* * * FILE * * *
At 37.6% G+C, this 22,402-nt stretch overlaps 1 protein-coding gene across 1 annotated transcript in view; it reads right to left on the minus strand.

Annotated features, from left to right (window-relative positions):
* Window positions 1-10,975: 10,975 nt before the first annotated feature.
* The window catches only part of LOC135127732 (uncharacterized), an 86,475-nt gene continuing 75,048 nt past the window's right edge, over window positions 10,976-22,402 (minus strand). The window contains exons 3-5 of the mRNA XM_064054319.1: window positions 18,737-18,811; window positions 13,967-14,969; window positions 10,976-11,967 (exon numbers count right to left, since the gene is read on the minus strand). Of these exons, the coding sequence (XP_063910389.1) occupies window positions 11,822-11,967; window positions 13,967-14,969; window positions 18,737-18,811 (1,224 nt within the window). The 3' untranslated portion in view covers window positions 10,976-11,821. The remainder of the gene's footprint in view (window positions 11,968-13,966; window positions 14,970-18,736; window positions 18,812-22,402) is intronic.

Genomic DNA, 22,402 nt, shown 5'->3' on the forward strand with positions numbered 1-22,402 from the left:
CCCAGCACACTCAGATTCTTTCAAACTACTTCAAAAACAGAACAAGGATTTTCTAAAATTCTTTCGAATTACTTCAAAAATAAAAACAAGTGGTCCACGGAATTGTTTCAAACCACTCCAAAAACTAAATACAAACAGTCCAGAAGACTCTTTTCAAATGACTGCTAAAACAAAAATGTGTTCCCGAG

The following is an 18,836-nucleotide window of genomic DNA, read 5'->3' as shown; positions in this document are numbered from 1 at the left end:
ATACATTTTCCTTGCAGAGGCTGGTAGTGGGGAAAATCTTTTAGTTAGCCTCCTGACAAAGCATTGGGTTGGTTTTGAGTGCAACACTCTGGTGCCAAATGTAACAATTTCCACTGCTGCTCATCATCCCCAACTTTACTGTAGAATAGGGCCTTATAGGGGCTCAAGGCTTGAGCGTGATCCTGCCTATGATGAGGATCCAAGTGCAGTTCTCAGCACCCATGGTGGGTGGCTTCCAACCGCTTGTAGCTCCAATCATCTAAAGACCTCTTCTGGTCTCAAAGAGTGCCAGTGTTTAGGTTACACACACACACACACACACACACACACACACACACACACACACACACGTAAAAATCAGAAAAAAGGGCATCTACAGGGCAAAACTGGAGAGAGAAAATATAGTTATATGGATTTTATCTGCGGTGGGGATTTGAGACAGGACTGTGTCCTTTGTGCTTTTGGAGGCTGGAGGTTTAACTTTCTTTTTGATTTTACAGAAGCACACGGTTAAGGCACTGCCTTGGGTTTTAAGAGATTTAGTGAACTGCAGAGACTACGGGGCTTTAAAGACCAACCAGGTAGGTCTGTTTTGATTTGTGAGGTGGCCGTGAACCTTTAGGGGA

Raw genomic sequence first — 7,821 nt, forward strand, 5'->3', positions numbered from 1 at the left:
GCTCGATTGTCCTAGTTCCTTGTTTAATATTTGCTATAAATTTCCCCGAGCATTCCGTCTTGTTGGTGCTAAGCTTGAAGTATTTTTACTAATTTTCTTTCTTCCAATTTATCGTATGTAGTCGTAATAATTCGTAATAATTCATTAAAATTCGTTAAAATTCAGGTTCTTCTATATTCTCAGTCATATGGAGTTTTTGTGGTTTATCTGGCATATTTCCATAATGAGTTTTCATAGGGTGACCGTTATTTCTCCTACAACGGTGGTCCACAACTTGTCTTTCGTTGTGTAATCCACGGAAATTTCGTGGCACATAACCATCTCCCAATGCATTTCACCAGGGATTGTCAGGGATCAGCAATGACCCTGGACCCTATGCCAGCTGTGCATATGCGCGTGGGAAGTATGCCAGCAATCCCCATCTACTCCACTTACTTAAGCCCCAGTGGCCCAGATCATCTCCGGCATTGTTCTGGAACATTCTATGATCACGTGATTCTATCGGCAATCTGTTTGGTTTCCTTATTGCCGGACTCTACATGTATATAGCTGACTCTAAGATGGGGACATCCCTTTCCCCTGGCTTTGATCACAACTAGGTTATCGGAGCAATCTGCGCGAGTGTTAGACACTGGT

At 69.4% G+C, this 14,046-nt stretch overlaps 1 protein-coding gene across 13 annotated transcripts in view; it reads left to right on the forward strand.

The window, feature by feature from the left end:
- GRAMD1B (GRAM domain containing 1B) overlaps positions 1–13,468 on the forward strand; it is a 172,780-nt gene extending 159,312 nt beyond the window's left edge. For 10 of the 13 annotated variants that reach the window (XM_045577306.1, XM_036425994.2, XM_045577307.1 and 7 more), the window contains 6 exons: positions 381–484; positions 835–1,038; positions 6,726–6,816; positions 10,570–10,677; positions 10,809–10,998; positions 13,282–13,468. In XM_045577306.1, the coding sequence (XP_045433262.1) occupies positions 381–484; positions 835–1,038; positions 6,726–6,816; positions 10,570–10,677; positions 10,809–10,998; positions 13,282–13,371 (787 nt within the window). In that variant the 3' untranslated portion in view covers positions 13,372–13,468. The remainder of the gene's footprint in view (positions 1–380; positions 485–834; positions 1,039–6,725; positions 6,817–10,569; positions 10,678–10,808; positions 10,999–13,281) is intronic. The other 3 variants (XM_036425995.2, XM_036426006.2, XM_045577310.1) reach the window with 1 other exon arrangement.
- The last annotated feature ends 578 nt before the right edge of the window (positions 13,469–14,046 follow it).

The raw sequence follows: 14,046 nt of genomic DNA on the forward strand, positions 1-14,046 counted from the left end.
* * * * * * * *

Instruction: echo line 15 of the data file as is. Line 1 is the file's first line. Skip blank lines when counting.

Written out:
The raw sequence follows: 14,046 nt of genomic DNA on the forward strand, positions 1-14,046 counted from the left end.